After the hearing and lunch, my friend dropped me off at home, and I started driving around the world:  Social Security, DMV, my bank, my work.  That night, I took advantage of 24/7 customer service and the Internet to put my name and gender changes in motion.  I understand now what newlyweds feel when they have to go through the name change process.  Lots of red tape, a few errors, lots of phone calls.  But, I am getting through the bureaucracy relatively quickly.  It is great to receive mail with my real name on it.  I was super excited when my debit card arrived and even more excited when my driver’s license arrived!  Yes, they took the world’s worst picture of me, but it had my name and an F, and really, that’s all it really needed to have to make me happy and feel like I belonged and recognized in the world.

My mom would have been proud.  My dad is proud.  My children love me.  My wife & I are repairing our friendship.  Most days I feel supported and loved.  I really don’t need the recognition of the world to know who and what I am, but I am human, and I would be lying if I said I did not care what others think about me.  Being recognized as the woman I know I am actually does mean a lot, and that’s what makes that F on my license so important.

Returning from Hiatus

Have I not posted since February?  Oh my!

When I first started this blog, I mainly began writing as a means to get my feelings out and share my experiences when I felt I had very few options available to me.  I think my recent hiatus is as a result of my ever expanding social circle.  That is, I have more people to talk to!  This is especially true since coming out as a full-time in January.  Prior to that, I had to pick and choose who I talked to and when, for I did not want my secret getting out any sooner than I desired.  Those restrictions melted away when I went Facebook official.

I soon came to realize that I had an enormous amount of people who supported me, even those I had not talked to in decades.  On significant posts like my transition announcement, photos of my after a professional photo session, or even my birthday, I can receive up to 120 reactions, and for a girl like me who is happy to get 10 likes and a few comments, that’s huge and esteem lifting.  With all of the outpouring of love, I found that I did not need to post to my blog as much, but that doesn’t seem right either.  While there are a minuscule amount of people that actually read my words here (including my wife), I should continue to document my feelings and journey.  If I can help even one person with my words, if someone can be inspired or guided in their journey because of my experiences, then I am doing a service for others.  And I do myself a service by continuing to express myself. So while there will be hiatuses in my writing in the future, I am still resolved to write in this space, and I hope you find me interesting enough to read.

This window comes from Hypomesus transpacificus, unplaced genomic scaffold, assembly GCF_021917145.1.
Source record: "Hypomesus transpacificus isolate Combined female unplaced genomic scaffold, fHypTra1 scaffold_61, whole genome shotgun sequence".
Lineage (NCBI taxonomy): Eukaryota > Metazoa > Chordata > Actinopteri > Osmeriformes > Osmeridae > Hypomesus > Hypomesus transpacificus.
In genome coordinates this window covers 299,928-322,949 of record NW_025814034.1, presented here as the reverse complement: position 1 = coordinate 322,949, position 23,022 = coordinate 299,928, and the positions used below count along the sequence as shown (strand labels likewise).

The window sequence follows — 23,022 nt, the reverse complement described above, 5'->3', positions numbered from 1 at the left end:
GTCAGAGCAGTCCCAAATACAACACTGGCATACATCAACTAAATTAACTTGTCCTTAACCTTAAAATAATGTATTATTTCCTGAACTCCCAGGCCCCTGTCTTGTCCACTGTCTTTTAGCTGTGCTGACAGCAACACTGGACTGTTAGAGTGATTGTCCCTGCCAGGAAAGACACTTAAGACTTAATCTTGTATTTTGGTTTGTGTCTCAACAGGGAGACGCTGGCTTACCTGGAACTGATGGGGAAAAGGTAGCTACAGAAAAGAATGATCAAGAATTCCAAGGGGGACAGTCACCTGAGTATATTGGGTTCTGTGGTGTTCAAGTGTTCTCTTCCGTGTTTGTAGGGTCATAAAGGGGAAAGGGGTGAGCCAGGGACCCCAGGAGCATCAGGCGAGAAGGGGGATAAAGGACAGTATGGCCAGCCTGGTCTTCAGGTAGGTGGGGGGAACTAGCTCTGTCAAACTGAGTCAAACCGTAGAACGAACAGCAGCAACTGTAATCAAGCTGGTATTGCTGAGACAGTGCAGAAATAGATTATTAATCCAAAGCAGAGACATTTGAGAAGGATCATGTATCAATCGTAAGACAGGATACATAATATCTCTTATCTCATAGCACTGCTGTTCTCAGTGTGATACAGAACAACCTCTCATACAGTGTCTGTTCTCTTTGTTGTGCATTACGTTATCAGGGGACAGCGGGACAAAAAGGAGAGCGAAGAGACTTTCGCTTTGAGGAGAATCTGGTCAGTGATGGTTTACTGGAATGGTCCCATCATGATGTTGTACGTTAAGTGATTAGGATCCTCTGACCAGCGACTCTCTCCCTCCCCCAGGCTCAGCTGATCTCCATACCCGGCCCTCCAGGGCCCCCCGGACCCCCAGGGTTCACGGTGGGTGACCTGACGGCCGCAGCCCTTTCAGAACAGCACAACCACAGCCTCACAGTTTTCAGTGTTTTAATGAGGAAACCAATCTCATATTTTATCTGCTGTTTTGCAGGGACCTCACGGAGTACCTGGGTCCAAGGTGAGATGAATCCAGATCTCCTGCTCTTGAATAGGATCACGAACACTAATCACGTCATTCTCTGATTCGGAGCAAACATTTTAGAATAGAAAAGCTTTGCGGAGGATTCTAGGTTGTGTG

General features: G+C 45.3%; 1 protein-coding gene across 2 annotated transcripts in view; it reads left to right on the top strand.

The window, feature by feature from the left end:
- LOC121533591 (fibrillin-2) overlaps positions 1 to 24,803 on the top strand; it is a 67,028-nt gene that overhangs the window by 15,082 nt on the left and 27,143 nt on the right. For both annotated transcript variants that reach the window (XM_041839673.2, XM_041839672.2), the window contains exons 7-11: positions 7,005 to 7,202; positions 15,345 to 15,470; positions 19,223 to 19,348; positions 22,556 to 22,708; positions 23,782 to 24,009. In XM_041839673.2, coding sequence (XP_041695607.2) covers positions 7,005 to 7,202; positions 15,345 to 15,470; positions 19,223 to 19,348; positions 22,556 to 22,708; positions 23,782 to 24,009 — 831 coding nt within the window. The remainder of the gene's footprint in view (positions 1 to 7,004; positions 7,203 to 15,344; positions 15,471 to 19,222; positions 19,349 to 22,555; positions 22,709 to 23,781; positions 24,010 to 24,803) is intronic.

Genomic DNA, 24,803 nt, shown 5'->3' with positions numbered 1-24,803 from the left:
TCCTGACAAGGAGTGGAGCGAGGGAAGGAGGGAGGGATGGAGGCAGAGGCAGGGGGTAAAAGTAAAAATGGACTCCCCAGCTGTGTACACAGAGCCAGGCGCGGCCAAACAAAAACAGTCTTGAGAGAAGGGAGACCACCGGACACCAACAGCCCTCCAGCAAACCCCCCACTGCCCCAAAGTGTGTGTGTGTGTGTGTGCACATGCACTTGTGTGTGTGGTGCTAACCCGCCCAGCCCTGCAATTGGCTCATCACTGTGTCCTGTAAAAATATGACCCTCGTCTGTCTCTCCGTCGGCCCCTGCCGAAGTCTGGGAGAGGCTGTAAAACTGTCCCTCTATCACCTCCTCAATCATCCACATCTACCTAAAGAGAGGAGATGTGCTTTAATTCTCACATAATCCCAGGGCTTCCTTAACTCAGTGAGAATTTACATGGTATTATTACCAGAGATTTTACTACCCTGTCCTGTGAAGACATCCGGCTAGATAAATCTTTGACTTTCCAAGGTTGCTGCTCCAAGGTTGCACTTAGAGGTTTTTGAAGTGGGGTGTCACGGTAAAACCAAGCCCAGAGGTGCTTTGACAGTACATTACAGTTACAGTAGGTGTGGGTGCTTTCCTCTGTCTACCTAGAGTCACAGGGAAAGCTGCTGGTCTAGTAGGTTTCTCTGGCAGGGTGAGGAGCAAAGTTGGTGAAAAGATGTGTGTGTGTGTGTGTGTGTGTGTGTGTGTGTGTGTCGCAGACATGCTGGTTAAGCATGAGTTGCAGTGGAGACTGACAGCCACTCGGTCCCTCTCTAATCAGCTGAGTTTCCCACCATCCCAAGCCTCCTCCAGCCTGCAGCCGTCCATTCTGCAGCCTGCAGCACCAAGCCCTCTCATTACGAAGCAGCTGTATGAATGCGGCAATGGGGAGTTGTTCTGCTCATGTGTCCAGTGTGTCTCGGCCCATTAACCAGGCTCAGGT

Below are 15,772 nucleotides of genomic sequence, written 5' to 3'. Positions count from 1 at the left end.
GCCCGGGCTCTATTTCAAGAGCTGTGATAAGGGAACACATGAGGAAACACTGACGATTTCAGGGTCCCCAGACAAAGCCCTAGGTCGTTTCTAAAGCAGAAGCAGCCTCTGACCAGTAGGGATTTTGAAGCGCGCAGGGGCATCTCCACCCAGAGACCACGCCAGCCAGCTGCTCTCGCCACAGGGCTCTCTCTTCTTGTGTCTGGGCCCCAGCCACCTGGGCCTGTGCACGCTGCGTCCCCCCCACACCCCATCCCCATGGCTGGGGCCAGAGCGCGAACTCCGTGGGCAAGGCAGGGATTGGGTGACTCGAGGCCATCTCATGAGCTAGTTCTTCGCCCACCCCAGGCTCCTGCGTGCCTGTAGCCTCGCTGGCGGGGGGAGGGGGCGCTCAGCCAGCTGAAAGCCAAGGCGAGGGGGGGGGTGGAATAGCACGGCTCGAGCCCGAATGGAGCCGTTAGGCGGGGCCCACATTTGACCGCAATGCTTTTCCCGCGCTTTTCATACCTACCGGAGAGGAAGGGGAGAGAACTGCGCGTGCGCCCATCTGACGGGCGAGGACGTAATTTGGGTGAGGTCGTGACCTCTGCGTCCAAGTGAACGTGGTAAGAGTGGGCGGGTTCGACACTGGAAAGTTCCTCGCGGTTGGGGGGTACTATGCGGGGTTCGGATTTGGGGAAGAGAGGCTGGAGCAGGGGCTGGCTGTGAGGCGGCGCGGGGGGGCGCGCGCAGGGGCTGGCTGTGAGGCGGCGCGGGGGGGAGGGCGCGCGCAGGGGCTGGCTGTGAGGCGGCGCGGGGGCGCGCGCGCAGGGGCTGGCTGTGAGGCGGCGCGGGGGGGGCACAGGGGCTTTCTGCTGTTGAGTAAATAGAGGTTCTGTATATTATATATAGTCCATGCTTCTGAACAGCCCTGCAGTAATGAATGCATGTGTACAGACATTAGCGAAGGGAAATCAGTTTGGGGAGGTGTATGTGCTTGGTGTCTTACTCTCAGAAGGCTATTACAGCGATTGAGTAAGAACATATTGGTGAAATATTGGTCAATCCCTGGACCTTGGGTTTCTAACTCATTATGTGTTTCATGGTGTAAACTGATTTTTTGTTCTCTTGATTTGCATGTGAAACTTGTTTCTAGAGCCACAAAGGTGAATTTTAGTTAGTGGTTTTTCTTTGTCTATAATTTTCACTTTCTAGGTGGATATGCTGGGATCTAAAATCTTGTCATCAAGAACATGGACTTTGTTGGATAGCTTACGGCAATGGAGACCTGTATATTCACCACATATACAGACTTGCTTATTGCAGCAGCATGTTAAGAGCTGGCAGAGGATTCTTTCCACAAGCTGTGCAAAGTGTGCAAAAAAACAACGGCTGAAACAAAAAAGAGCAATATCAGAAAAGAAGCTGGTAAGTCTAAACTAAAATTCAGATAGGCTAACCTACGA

So, what has happened since I came out (which I documented in 3 separate posts before my hiatus)?  A lot of life, really.  My son graduated kindergarten(!), and his teacher and fellow parents came to accept me, as far as I could tell.  I even accompanied my son’s class on a field trip as a chaperone, and no one questioned it, not even the kids.  I felt like such a mom, and I felt empowered.  I feel it is important for me to play an active role in his learning, and I do not want to be a parent who is absent in the classroom.  That doesn’t mean I need to be teacher’s pet or hover over my son in class, but I need to know I can freely participate in his learning and his activities without barrier, and chaperoning this trip help prove that is possible.